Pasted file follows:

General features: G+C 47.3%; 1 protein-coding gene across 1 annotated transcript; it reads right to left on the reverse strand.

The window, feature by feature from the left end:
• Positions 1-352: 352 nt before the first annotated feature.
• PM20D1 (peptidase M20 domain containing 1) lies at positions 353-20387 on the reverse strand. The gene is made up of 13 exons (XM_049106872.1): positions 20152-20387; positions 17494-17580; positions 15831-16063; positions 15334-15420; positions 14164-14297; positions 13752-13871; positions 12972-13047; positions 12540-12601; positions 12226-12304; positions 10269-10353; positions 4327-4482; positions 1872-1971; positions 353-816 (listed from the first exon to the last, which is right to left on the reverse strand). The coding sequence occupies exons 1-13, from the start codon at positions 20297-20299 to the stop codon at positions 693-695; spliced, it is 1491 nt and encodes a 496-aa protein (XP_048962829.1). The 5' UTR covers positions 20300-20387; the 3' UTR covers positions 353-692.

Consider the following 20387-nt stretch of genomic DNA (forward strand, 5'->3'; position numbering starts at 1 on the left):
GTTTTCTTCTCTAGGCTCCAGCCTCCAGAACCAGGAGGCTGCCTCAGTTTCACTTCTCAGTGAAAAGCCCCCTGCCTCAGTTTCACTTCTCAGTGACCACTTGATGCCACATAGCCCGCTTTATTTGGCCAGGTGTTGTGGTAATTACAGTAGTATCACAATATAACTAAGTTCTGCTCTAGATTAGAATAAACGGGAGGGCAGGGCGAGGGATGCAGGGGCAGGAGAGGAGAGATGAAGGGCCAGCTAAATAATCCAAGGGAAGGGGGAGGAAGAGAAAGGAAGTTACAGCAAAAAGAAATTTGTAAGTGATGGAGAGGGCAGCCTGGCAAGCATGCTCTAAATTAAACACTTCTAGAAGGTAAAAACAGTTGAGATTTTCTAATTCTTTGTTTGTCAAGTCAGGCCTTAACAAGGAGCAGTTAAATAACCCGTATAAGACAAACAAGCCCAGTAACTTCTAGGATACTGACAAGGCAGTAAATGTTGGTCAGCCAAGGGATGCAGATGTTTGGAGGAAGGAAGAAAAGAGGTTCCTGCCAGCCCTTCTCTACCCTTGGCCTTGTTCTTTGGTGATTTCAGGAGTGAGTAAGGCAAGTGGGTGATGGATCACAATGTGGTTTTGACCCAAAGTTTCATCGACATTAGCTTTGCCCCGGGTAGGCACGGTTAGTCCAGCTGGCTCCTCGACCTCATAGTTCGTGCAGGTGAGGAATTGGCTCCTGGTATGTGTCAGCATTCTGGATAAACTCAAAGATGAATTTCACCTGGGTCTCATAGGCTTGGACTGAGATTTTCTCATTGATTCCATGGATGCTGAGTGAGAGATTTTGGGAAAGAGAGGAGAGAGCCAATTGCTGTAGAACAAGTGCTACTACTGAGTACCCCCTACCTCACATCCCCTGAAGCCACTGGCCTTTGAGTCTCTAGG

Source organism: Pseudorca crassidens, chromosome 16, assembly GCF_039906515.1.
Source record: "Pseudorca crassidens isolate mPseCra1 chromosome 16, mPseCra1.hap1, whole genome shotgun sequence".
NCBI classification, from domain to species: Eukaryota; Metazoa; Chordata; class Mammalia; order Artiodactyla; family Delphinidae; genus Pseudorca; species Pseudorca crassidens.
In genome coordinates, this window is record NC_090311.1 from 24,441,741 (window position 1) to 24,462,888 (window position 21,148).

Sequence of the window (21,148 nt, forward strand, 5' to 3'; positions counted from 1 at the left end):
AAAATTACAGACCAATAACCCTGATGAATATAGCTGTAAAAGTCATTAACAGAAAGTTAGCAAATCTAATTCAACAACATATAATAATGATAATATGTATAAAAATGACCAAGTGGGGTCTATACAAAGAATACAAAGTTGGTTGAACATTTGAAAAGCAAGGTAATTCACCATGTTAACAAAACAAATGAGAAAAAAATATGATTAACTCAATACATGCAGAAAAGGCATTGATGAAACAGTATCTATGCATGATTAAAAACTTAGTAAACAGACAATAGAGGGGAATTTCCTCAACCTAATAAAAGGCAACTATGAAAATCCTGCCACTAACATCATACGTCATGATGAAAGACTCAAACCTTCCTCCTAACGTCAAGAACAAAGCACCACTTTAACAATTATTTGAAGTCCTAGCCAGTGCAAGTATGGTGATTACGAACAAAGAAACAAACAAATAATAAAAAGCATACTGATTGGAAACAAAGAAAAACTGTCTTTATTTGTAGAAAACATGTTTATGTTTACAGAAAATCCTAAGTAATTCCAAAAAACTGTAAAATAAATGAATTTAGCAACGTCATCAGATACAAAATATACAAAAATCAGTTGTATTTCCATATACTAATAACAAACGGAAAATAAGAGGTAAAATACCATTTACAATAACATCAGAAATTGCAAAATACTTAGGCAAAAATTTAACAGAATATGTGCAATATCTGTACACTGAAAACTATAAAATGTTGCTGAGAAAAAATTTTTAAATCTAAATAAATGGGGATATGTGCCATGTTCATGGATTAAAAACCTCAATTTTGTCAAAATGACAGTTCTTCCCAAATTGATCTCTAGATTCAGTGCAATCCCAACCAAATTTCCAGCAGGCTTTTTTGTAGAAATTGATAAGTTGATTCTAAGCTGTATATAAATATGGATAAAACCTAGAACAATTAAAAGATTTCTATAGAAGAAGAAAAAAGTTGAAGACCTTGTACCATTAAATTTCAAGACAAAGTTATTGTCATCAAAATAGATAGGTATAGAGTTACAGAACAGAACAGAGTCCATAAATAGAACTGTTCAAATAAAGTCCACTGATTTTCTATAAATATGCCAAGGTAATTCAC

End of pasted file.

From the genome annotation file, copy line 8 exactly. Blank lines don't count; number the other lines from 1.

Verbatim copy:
Source record: "Pseudorca crassidens isolate mPseCra1 chromosome 16, mPseCra1.hap1, whole genome shotgun sequence".